# Energy available to a wind turbine

## Main Question or Discussion Point

HI folks, new to this forum.

I'm in a Fluid Dynamics class and need to make a presentation on Bernoulli's conservation of energy equation as it applies to wind turbines.

I think I understand the different energies involved here: kinetic(v^2/2), pressure(P/rho), potential(zg)... I want to make sure I am applying the equation right and comprehending the concepts.

It seems to me that in an airstream we've basically only got KE operating for us. The velocity entering the blade assembly is fast, energy is extracted by the turbine, and the air leaving the assembly is then slower.

But someone pointed out to me that if you think about the area really close to the plane of the swept area, there is also a pressure differential.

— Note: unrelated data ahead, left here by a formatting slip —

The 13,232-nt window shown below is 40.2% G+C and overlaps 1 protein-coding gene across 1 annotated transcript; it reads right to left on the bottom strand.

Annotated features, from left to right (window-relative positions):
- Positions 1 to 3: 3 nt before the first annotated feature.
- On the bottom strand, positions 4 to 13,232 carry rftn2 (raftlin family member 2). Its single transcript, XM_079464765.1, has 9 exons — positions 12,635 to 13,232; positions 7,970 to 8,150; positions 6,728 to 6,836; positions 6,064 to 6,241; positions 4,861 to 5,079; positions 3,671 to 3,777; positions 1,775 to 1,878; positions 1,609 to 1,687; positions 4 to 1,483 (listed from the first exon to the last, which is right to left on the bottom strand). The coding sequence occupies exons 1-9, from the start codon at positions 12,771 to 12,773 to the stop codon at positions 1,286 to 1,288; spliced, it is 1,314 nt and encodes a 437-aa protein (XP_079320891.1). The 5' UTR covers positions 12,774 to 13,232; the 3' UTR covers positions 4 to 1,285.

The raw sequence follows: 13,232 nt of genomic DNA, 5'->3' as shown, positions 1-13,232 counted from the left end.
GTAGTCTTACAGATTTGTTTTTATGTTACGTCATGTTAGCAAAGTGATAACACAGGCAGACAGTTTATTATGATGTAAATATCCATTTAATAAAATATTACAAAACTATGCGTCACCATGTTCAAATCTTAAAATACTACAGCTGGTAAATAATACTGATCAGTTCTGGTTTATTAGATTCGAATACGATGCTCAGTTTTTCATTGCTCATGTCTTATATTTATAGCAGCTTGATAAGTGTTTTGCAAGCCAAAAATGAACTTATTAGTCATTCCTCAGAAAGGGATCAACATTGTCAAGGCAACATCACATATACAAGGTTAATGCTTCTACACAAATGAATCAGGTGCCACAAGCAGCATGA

Is this small enough to be ignored? It seems the problem I'm to use as an example doesn't consider this possibility. The only givens are: steady windspeed of 12 m/s, blade assembly of 50m diameter, and use air density of 1.25kg/m^3.

I'm to find the mech. energy of air/unit mass (ok) and the power generation potential (ok) and the actual power assuming 30% efficiency (ok).

Is my assumption correct that the only available energy is the KE of the wind's velocity? What happens with turbulence? If there's a pressure differential at some point, can that be causing the airstream to take on a shape that is not similar to a tube with cross-sectional area equivalent to the swept area of the blades? What rules can I apply to ensure that this really is a conservation problem?

Any conceptual help will be very much appreciated!

patti

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Yes, your benoulis approach is correct.
there is a pressure rise near the blade (wheel).
the Z diff=0
upsteram air V > down stream air V
Work done/mass flow rate = KE1-KE2
Power = massflow rate x (V1^2 -V2^2)/2g
= 1/2g * rho * Area * Vtur *(V1^2-V2^2)
Pmax (possible) = 8/27g *rho * Area * V1^3 (optimised one after differentiation)